Christians constitute only 2.3 per cent of India’s overall population. Hindu hardliners claim Christians are seeking to convert Hindus en masse, claims that Christians brush aside as nonsense. As part of their claims, hardliners have falsely accused Christian leaders and evangelists of forcefully converting individuals to Christianity to justify harassment and assault.

Among the states hostile to Christianity, the northern state of Uttar Pradesh is considered the worst. As per 2011 census, Christians are a miniscule minority of 0.18 percent of the state’s population.

Thomas, from Persecution Relief, said that there were 47 ‘hate crimes’ against Christians in Uttar Pradesh from January to March. The incidents included mob attacks, threats, intimidation, and physical assault. In that state, there have been multiple allegations of Hindu hardliners working with local police to attack prayer centers on Sundays.

“Church leaders and lay people are picked up and even detained by police despite not having a shred of evidence against baseless allegations,” Thomas said.

Last month a pastor from a village in Uttar Pradesh was picked up by police and then beaten up.

Pastor Inder Kumar* said he was hosting a Bible convention when some troublemakers armed with hockey sticks and rods arrived to cause trouble.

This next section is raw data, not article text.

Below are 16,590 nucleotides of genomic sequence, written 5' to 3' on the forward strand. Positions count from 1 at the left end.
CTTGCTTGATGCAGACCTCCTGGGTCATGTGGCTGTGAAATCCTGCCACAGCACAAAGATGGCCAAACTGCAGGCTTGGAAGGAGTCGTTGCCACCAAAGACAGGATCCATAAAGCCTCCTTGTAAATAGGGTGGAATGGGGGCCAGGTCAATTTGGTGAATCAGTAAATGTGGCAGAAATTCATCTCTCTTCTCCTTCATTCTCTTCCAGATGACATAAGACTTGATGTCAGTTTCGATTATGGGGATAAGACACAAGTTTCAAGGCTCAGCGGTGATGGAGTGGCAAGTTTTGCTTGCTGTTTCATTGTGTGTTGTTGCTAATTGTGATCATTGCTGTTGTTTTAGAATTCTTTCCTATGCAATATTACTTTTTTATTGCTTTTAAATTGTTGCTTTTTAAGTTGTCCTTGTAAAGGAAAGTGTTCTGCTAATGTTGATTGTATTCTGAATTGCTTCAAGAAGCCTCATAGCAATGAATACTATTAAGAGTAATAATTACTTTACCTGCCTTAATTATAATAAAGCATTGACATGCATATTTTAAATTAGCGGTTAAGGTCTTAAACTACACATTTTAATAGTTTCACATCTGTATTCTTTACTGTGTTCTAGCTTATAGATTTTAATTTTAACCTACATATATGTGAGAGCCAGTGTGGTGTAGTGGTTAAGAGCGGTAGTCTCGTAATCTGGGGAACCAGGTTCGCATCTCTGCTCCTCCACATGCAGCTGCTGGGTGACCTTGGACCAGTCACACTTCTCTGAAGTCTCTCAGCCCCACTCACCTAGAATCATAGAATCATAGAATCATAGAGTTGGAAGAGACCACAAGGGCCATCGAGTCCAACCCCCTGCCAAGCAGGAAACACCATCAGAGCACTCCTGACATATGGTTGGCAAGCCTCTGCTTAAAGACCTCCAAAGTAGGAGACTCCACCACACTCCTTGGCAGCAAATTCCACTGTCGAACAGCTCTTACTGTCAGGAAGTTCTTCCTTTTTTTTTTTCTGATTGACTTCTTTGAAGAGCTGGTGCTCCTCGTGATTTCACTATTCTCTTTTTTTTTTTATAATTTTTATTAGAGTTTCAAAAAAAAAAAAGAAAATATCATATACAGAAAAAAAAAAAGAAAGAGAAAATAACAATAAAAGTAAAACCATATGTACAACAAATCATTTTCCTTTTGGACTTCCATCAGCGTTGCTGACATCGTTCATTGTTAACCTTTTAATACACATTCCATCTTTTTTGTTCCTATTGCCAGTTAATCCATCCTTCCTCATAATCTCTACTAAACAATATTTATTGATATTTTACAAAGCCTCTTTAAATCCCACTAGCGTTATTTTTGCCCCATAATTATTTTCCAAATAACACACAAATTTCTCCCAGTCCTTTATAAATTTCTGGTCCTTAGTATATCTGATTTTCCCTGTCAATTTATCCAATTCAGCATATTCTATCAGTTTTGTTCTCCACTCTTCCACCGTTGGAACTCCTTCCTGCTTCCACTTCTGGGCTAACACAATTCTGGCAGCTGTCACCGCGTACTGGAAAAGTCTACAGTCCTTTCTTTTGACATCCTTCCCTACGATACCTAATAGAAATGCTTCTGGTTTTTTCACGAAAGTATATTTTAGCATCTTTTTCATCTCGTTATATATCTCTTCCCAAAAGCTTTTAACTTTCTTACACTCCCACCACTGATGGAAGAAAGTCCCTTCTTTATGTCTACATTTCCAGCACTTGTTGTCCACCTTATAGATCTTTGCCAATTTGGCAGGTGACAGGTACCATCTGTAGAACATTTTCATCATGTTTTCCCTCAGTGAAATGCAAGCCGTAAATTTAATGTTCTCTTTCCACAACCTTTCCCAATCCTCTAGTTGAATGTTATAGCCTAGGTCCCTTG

“When they saw around 300 people assembled in the hall of my house they did not attack us but called the police saying we were proselytizing,” Kumar said.

“The police took me and four other preachers and then beat us up and filed a case against us. We were let off only after the United Christian Forum intervened,” he said.

The southern states of Tamil Nadu and Karnataka are also hostile towards Christians, said Persecution Relief’s quarterly report.

In Karnataka, Hindu hardliners torched Pastor M V Paulose’s car while he was asleep inside. Paulose was sleeping in his vehicle to keep an eye on building material outside a church being built.

He was hospitalized for burn injuries received during the incident.

“After many complaints, the police visited the crime site. I sensed reluctance of police to act,” Paulose said.

For the very first time, Delhi has featured on a list of the ten Indian states most hostile to Christians. The national capital was also the scene of anti-Muslim riots in February.

Pastor Solomon Cornelius said that his house, which also serves as a church building — St. Marie Church of India — in a slum colony in south Delhi, was set afire on June 12 last year.

“We were having dinner when I saw flames emanating from the left side of the house,” Cornelius said. “We spotted two men with a petrol can on the roof, but they fled under the cover of darkness.”

The building’s roof — made of bamboo and plastic sheets — was damaged but they managed to stop the fire using a fire extinguisher.  

Cornelius filed a police complaint, but police insisted the fire must have been caused by a short circuit.

Freedom of religion in India is a fundamental right guaranteed by Article 15 and Article 25 of the Constitution of India. Government critics say that inter-faith harmony in India is being disrupted by politicians for narrow political gains.

*Name changed for security reasons.